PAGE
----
Saugerties’ Kiwanis Ice Arena sets records in attendance, revenue

The Kiwanis Ice Arena in Saugerties broke all records for attendance and for revenues this past December. Veteran Saugerties parks and buildings superintendent Greg Chorvas couldn’t be more pleased.

“We’re going on our seventeenth year, and things are going great,” exulted Chorvas, who’s been in his town position since 1982. He still can’t get over the glory of the town’s ice arena — or its other sports facilities at nearby Cantine Park, for that matter.

“Just like with anything, the first few years were about gaining experience,” he said. “But by catering to everyone from three-and-four-year-olds and our youth hockey league to senior skating classes each week and being accommodating to all ages, we’ve really built this up over time.” The ice arena has even managed to embrace those with various handicaps, thanks to a grant from the New York Rangers several years ago.


Chorvas is still surprised when he hears there are people who haven’t yet heard of the olympic-sized ice rink. “We operate from the middle of August to the first week of April, with an off season during which we are available for off-ice events such as flea markets, fundraisers, parties, camps, expos, and so forth,” Chorvas said. “The arena is fully self-supporting, with revenues actually exceeding expenses.”

It all started in 1998 when the local Kiwanis Club, which also runs the Saugerties Garlic Festival each autumn, spearheaded fundraising to build an ice rink. That opened during the 1999/2000 season, and remained open-air until state senator John Bonacic helped secure state funding to “put the cover on,” as Chorvas puts it. The Kiwanis went on to purchase all the major icemaking equipment needed for the 197-foot-by-85-foot arena, including a Zamboni ice resurfacer. Most of the equipment came secondhand, but in pristine condition, from Jay Feinberg in Newburgh.

This year, Chorvas hopes to finally complete a new addition to the main arena, long planned as a home for new classrooms and a space for the local wrestling club, utilizing funds raised each year by the garlic festival and fundraisers by the ice arena’s many involved clubs and organizations.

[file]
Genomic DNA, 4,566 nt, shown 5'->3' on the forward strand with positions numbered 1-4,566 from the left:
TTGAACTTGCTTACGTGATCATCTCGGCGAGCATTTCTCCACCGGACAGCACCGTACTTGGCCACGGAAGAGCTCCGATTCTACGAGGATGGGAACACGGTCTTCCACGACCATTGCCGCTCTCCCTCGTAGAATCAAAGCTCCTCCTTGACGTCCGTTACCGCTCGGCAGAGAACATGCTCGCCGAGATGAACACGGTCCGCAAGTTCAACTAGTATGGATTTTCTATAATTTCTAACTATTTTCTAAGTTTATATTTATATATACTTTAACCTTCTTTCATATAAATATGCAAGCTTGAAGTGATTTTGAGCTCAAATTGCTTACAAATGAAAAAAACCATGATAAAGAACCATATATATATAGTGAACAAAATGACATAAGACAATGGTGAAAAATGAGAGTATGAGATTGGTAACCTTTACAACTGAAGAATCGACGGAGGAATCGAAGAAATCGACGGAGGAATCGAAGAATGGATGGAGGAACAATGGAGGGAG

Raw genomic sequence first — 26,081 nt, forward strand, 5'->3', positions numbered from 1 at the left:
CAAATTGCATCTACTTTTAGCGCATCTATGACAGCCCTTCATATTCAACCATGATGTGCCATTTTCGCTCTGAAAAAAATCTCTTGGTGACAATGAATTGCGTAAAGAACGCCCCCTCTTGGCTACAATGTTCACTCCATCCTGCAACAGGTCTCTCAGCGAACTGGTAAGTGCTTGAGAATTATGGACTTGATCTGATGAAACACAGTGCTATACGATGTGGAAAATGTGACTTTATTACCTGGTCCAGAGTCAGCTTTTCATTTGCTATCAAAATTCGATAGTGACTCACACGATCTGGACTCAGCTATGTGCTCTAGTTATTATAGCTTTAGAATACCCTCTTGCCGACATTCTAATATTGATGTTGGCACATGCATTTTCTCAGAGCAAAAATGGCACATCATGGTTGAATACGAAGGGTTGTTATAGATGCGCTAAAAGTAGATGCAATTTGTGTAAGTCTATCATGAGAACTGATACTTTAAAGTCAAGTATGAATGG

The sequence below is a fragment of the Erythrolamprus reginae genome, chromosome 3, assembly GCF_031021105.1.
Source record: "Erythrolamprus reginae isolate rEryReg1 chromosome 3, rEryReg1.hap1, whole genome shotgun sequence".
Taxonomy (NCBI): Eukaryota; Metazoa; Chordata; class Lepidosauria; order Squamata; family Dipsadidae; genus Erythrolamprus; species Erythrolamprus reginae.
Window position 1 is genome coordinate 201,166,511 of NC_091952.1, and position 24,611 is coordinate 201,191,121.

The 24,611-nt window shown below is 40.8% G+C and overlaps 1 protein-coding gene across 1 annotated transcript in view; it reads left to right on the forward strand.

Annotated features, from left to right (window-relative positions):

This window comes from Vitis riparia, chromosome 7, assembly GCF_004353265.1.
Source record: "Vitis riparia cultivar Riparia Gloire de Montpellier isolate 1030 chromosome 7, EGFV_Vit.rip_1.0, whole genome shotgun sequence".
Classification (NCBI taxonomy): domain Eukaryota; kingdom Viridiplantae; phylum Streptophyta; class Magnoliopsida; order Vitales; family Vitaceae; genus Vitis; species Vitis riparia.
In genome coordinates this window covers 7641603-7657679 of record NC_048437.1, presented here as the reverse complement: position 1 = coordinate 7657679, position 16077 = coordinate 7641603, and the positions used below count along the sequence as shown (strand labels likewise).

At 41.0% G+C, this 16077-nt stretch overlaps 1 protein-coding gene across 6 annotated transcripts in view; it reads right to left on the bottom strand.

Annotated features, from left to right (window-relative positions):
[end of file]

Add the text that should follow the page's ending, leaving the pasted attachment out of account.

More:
“The wrestling club had most of the money together but were just short,” Chorvas said. “We’ll be able to commence work on that in April when the season ends.”

A quick search over the Kiwanis Ice Arena website shows heavy daily schedules for hockey leagues, figure skating camps, open skate sessions, birthday parties and various club activities. There’s an equal number of private times set aside, and visits any day reveal anything from a rink-full of skaters twirling to pop tunes to lone Olympic wannabes lost in reveries to either classical music or classic organ ice skating tunes. The place is a blast, from its locker rooms and pro shop to its strictly-business attitude towards sports and recreation.

The place has a dependable staff. “Last week we had six people on around the holidays, what with the pro shop, skate sharpeners, and other needs. Other times we’ll only have two — the Zamboni operator and some to sharpen skates,” Chorvas explained. “I have an extensive part-time call list I turn to, and the great Rob Kleemann overseeing all our scheduling and the arena itself.”

He paused, then sighed.

“You know, I’ve got a phenomenal staff,” the superintendent added. “Everyone, and I mean everyone, puts a lot of pride and dedication into what they do.”

Does Chorvas skate?

“I used to,” he answered. He broke an ankle sliding into home plate and a larger-than-usual catcher during a championship game several years back. “After that I had to stop. Plus I got older.”

He appreciates everything about his town’s ice arena, especially the role of the Kiwanis club in making it possible. “There’s no way we could ever have afforded this without them,” he said.

For more information on the Kiwanis Ice Arena in Saugerties, call 247-2590 or visit